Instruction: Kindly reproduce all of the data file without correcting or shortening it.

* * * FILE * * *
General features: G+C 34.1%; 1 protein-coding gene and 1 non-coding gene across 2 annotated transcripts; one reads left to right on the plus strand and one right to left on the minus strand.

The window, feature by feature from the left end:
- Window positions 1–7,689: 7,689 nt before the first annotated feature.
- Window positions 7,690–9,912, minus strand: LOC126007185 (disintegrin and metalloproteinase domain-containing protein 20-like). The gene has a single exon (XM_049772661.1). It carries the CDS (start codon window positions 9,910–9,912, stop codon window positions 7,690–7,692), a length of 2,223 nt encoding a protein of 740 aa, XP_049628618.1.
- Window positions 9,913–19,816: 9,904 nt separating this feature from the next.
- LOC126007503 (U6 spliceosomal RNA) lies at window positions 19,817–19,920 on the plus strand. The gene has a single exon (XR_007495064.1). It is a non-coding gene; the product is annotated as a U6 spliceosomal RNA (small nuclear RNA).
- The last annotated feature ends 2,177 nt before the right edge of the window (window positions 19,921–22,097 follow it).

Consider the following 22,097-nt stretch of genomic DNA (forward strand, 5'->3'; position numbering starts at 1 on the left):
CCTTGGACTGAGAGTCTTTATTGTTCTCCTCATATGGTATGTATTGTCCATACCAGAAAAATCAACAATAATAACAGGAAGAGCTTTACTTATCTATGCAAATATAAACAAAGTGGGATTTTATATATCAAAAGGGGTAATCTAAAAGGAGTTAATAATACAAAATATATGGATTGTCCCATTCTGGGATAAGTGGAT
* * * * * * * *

General features: G+C 34.1%; 1 protein-coding gene and 1 non-coding gene across 2 annotated transcripts; one reads left to right on the plus strand and one right to left on the minus strand.

The window, feature by feature from the left end:
- Window positions 1–7,689: 7,689 nt before the first annotated feature.
- Window positions 7,690–9,912, minus strand: LOC126007185 (disintegrin and metalloproteinase domain-containing protein 20-like). The gene has a single exon (XM_049772661.1). It carries the CDS (start codon window positions 9,910–9,912, stop codon window positions 7,690–7,692), a length of 2,223 nt encoding a protein of 740 aa, XP_049628618.1.
- Window positions 9,913–19,816: 9,904 nt separating this feature from the next.
- LOC126007503 (U6 spliceosomal RNA) lies at window positions 19,817–19,920 on the plus strand. The gene has a single exon (XR_007495064.1). It is a non-coding gene; the product is annotated as a U6 spliceosomal RNA (small nuclear RNA).
- The last annotated feature ends 2,177 nt before the right edge of the window (window positions 19,921–22,097 follow it).

Consider the following 22,097-nt stretch of genomic DNA (forward strand, 5'->3'; position numbering starts at 1 on the left):
CCTTGGACTGAGAGTCTTTATTGTTCTCCTCATATGGTATGTATTGTCCATACCAGAAAAATCAACAATAATAACAGGAAGAGCTTTACTTATCTATGCAAATATAAACAAAGTGGGATTTTATATATCAAAAGGGGTAATCTAAAAGGAGTTAATAATACAAAATATATGGATTGTCCCATTCTGGGATAAGTGGAT